Final Truths: Remembering Bill Buckley Today


February 27, 2008, was, by recollection, a gloomy Wednesday in New York City, except . . . it was actually sunny. The terrible news shades the memory gray — Bill Buckley died that morning at his home in Stamford, Conn. He was 82 and had battled a number of persistent and complicating afflictions. They won out. But he went, as they say, with his boots on — in his study, writing, adding to the millions of words he had already shared with the world on topics from Bach and GPS systems to tax cuts and communism. (Our friend Larry Perelman, the wonderful pianist, was a guest at Bill’s home, and his recalling of what transpired, “In WFB’s Footsteps,” is a beautiful piece that we heartily recommend.)

Back at NR’s Lexington Avenue offices, Dusty Rhodes gathered the staff to share the grim news. Maybe some among us were surprised, but most weren’t. To have spent any time with Bill in the previous months left one convinced our founder and friend was in his amazing life’s last round. Surprise or not, it was still a blow. It lingers.

Today on this anniversary, as we have done in the dozen years prior, we share a meaningful sentiment from Bill. In 1962, the editors of The Individualist, the newsletter of Young Conservative Club of Walt Whitman High School (in the Bronx), had written him about a passage in his new book, Up from Liberalism, concerning “final truths.” Just what were they, and what and why do they matter? Bill responded, and The Individualist (a mimeographed copy has survived, thankfully) dutifully shared his reflection:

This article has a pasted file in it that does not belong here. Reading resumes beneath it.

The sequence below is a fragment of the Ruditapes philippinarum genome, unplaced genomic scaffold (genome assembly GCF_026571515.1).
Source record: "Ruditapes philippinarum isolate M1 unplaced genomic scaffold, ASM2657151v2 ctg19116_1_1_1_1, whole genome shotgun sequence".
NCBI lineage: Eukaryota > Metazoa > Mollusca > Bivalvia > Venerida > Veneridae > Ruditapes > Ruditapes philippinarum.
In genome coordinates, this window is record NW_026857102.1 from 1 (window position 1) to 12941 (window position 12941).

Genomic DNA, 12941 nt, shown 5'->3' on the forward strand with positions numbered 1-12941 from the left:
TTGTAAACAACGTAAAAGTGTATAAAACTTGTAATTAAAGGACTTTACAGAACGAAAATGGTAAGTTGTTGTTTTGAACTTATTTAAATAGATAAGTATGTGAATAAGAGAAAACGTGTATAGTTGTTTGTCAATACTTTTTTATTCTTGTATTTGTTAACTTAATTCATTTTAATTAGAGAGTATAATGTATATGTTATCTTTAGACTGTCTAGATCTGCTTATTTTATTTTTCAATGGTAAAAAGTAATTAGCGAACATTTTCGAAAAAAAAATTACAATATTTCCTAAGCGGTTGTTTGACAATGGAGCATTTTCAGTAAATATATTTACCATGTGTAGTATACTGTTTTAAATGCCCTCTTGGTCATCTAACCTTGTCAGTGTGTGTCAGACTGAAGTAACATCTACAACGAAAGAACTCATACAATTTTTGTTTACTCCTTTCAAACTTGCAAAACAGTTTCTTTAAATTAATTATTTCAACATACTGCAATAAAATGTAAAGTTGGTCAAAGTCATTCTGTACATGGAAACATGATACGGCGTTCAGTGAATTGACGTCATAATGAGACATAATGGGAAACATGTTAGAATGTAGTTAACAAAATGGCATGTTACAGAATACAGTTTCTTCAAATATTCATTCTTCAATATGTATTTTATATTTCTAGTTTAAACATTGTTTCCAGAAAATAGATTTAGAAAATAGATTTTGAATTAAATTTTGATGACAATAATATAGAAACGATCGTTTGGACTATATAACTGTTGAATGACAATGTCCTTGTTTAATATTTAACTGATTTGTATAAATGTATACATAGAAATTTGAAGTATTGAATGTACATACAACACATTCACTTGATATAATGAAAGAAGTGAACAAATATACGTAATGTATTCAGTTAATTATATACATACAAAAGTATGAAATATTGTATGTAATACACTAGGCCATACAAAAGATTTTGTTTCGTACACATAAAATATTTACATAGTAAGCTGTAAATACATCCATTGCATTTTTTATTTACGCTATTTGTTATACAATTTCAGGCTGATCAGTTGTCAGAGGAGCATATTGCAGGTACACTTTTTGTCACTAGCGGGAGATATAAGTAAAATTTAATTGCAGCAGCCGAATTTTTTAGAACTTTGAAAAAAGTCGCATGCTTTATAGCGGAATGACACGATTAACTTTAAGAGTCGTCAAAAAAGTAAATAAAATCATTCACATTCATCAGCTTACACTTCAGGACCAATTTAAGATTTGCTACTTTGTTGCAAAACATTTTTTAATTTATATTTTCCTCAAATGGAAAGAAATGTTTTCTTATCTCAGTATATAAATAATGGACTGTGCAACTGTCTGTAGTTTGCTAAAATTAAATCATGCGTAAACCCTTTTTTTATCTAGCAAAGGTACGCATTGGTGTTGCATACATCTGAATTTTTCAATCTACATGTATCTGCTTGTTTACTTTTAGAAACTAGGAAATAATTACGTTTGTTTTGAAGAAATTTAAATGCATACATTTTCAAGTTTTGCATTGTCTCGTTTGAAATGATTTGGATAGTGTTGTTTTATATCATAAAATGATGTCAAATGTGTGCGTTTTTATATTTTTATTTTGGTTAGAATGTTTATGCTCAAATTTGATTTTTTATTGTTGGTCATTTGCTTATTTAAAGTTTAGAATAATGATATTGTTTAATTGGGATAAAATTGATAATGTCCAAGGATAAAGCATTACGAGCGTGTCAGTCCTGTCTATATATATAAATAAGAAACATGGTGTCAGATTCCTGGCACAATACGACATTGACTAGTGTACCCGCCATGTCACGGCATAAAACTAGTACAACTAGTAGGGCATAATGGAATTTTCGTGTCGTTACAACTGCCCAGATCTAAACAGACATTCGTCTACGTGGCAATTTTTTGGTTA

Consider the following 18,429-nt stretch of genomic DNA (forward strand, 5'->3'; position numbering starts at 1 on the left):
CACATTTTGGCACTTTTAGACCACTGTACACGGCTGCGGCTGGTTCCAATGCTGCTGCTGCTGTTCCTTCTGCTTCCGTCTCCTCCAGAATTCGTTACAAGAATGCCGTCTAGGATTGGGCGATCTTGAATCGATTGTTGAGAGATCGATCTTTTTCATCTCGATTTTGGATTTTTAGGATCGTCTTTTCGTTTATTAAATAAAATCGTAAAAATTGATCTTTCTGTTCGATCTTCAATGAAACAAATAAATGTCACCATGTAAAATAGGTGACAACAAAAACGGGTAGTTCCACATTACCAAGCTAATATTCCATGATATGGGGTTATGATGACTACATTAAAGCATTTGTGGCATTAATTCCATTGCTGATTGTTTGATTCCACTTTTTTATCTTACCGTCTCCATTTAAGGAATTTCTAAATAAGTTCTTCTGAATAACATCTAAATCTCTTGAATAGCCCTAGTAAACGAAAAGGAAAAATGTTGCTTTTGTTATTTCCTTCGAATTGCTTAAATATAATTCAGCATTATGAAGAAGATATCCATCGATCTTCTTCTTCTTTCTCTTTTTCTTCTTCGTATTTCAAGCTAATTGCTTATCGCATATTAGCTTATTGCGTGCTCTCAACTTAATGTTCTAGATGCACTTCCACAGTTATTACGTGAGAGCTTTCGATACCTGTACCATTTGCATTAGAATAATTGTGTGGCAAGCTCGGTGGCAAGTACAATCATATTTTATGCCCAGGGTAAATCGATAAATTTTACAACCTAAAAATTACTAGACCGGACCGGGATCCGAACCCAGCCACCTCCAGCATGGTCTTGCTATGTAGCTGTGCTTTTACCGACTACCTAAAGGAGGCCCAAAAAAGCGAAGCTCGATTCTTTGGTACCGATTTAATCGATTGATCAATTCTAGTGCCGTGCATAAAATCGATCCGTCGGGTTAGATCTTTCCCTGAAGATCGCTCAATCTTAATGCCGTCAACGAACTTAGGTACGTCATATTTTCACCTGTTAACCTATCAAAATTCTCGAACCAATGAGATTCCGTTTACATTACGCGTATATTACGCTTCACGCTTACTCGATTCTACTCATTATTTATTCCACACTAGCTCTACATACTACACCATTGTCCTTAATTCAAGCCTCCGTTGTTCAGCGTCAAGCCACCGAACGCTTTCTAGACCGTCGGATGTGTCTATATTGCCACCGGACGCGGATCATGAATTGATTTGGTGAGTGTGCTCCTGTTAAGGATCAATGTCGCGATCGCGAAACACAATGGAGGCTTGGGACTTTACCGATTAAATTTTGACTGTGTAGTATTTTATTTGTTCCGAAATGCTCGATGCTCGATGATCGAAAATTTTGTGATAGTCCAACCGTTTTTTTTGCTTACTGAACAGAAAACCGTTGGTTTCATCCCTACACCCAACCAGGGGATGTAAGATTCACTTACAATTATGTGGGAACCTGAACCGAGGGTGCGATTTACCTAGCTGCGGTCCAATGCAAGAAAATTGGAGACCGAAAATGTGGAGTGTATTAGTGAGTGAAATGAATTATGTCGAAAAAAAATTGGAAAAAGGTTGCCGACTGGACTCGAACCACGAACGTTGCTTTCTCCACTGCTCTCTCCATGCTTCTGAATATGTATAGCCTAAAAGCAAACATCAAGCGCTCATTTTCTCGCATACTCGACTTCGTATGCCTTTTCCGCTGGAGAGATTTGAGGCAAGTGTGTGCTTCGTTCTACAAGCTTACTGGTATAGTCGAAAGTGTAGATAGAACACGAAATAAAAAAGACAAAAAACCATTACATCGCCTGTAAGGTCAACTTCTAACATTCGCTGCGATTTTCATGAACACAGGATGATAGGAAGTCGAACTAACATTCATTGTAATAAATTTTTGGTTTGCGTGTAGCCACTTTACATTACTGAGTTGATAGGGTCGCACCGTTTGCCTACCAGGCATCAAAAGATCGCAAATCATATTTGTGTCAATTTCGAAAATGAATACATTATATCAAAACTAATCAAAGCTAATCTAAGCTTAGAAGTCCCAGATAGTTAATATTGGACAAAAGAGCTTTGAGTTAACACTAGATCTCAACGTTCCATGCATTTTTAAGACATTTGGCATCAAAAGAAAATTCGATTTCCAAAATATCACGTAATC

In the passage you quote from Up From Liberalism I intended, indeed, to refer to the religious truth that is our central heritage and to the moral philosophy and human insight that derive from it. Sometimes this position is referred to (in a phrase going back, I believe, to the days of the Roman Empire) as “the morality of the last days” — by which is meant the world-view of men who know that death is close. But, in the long view, we all stand sentenced to death, and whether it comes in 1995 or tomorrow makes no difference. That is why the morality of the last days always applies to what is “finally important in human experience.” All our techniques of social welfare, all our science, all our comfort, all our liberty, all our democracy and foreign aid and grandiloquent orations — all that means nothing to me and nothing to you in the moment when we go. At that moment we must put our souls in order, and the way to do that was lighted for us by Jesus, and since then we have had need of no other light. That is what is finally important; it has not changed; and it will not change. It is truth, which shall ever abide in the future. And if it is “reactionary” to hold a truth that will be valid for all future time, then words have lost their meaning, and men their reason.

We hope it is not too reactionary a suggestion, that today a thought kindly, a prayer meaningful, be shared in remembrance of our late founder. Requiescat in pace.

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